I thought the centripetal force is a pulling force inward to the centre of an object in orbit around and under, well in this case, the Sun's gravity.


Could it be smurfy that the core of the celestial was moving through space and as it gained more centripetal force it began to pull more smaller celestial objects into its overall compound and as it neared them and as the core and exterior continued moving/spinning they began to bond with the cohesive forces mentioned...


Well, look at the shape of it, it's pear shaped, (at least in those pictures it is) how did it get that shape? The pear tip looks to be toward the Sun, and if that is correct it should be that the Sun is doing it's gravitational business as usual. You might argue that the most dense part, the core, is the tip facing the Sun, and that any accretion is moving to the rear because of the spin, and at some point the push-pull cancels out. It might well lose or already have lost material and is in equilibrium now.



posted on Aug, 13 2014 @ 03:21 PM
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a reply to: smurfy

I think I understand sort of like a strip balloon partially liquid filled and then being spun. And as it spins the core or fluid within moves from one point, the observed tip as the accretion area falls/gathers behind during rotation.



posted on Aug, 13 2014 @ 05:28 PM
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This story has also been covered by the online version of Science magazine of the American Association for the Advancement of Science, a quite respectable source of scientific information. The details given are substantially the same as the originally cited article. Link to article, below:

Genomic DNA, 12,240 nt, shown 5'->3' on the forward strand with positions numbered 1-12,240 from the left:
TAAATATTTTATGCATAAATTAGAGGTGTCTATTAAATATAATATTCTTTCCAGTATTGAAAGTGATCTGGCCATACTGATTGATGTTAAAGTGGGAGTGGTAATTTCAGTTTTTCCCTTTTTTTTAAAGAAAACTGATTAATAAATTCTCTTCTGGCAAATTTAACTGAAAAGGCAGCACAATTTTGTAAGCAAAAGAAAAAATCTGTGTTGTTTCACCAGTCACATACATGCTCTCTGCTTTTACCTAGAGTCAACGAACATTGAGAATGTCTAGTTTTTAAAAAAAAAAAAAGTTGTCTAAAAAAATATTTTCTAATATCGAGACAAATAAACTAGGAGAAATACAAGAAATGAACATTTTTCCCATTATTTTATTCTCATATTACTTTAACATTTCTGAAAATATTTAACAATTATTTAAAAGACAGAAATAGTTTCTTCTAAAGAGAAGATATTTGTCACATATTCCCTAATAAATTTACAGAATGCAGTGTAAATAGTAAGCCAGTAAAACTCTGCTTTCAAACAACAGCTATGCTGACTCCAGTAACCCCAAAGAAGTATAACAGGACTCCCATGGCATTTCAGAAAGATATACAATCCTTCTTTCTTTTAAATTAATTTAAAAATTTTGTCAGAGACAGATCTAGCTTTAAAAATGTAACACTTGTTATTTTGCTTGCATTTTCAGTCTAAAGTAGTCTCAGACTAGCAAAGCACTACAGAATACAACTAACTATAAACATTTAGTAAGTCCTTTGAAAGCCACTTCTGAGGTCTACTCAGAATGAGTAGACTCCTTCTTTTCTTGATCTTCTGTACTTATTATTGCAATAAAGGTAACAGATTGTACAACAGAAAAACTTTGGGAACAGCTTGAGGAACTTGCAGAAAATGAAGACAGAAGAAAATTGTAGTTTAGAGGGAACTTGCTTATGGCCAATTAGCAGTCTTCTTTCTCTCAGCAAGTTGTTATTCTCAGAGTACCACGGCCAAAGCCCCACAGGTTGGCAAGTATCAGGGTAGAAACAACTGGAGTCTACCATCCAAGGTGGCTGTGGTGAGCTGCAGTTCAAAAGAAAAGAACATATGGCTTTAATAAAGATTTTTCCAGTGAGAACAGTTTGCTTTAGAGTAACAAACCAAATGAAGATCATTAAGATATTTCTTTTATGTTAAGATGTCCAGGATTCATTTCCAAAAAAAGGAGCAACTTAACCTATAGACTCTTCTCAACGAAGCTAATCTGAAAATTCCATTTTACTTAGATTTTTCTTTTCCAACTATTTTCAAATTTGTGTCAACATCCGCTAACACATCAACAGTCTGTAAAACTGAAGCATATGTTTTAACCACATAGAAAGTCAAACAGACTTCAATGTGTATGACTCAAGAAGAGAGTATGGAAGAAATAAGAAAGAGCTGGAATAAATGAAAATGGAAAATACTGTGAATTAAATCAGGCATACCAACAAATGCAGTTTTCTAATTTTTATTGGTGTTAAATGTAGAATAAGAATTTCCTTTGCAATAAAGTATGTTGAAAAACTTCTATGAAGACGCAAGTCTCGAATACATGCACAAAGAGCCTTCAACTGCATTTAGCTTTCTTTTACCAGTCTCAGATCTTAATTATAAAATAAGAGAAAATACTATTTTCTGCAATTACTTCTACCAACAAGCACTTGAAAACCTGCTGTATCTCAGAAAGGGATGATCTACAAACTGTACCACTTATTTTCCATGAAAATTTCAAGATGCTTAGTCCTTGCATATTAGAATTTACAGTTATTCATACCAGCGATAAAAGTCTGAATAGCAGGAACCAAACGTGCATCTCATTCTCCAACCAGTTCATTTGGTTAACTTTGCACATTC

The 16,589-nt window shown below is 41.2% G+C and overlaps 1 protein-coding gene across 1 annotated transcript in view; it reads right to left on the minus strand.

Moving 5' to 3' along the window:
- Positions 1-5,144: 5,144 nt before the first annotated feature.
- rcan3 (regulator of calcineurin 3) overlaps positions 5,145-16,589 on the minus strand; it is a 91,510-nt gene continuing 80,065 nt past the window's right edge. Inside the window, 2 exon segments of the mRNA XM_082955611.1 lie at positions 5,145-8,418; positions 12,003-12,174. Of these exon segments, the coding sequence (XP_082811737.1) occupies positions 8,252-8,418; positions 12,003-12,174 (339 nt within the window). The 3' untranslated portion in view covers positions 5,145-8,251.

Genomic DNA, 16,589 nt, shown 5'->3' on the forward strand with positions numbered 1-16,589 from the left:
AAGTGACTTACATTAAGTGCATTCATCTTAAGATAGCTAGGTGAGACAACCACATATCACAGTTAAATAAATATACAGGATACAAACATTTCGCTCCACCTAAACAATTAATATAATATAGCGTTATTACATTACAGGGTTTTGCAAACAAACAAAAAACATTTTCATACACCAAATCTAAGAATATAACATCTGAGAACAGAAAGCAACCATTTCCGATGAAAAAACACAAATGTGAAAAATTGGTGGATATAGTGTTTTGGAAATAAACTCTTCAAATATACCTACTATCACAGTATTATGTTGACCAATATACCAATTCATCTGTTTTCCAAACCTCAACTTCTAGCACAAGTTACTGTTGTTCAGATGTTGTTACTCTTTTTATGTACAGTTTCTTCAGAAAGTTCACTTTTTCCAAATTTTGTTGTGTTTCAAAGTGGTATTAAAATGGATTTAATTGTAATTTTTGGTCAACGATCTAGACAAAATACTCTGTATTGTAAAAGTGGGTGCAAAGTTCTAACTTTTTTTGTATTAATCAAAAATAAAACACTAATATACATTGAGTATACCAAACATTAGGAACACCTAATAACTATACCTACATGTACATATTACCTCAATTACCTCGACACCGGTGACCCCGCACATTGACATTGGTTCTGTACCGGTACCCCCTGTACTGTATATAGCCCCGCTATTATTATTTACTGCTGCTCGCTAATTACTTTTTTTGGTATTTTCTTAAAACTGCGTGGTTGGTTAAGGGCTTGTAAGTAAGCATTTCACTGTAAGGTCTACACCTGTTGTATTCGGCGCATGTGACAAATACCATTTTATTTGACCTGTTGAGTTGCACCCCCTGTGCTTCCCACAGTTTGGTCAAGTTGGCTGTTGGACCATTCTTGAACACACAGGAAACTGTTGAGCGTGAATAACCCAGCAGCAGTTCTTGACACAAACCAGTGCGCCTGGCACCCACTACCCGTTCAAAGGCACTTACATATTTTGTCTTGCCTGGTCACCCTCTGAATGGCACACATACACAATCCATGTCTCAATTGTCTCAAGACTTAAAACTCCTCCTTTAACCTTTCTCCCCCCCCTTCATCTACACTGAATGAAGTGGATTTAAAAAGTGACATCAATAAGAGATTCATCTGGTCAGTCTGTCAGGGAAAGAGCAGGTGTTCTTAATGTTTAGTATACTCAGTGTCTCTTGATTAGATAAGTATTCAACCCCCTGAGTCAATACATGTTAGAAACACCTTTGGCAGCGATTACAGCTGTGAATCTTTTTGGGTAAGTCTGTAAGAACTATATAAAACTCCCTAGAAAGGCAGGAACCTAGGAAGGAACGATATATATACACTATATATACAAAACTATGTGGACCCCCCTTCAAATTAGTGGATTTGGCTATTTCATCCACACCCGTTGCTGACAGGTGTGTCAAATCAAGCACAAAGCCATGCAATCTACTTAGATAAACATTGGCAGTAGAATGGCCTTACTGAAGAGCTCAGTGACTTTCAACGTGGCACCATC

news.sciencemag.org...
Invoking the van der Waals force seems highly speculative in this instance. It has been shown to apply to very small spherical particles. It has not been shown to hold for irregularly-shaped particles, such as might be found in an asteroid. I wouldn't call the mystery of why this asteroid is still intact solved.



posted on Aug, 13 2014 @ 07:20 PM
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originally posted by: Ross 54
Invoking the van der Waals force seems highly speculative in this instance. It has been shown to apply to very small spherical particles. It has not been shown to hold for irregularly-shaped particles, such as might be found in an asteroid. I wouldn't call the mystery of why this asteroid is still intact solved.


The van der Waals forces does seem like a reasonable subjective analysis as to what may be going on with this asteroid.

When processing the gecko analogy explaining how the regolith and rubble material are sticking together possibly, it came to mind what would happen if the gecko was exposed to a centripetal force, would its van der Waals potential stay the same or would its sticking ability fail?

This is why 1 asked could electromagnetism be playing a part w/ keeping the rubble material and the regolith connected from all the friction gathered why moving through the cosmos generating a EM field... Thanks for posting the video data also Ross 54, as it helped 1 to better understand the direction the asteroid is moving


NAMASTE*******



posted on Aug, 13 2014 @ 09:22 PM
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originally posted by: Ophiuchus 13

originally posted by: Ross 54